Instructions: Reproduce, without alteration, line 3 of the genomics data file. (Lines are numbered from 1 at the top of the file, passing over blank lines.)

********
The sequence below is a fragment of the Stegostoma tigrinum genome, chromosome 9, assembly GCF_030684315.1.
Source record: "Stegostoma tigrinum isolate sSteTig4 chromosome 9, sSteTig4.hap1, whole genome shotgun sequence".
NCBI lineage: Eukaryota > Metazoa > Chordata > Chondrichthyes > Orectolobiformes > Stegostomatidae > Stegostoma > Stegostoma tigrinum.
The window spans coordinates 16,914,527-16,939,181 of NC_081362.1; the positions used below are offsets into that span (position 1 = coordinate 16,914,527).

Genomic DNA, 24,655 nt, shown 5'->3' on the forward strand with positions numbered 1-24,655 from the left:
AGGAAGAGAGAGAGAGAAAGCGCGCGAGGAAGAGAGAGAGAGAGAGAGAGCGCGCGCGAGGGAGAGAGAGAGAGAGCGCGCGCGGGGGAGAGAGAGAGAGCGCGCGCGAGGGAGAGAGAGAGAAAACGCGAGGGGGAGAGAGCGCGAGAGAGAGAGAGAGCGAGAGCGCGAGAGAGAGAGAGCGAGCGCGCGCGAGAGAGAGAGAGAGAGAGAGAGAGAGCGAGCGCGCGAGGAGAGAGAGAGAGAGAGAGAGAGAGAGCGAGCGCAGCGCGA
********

NCBI lineage: Eukaryota > Metazoa > Chordata > Chondrichthyes > Orectolobiformes > Stegostomatidae > Stegostoma > Stegostoma tigrinum.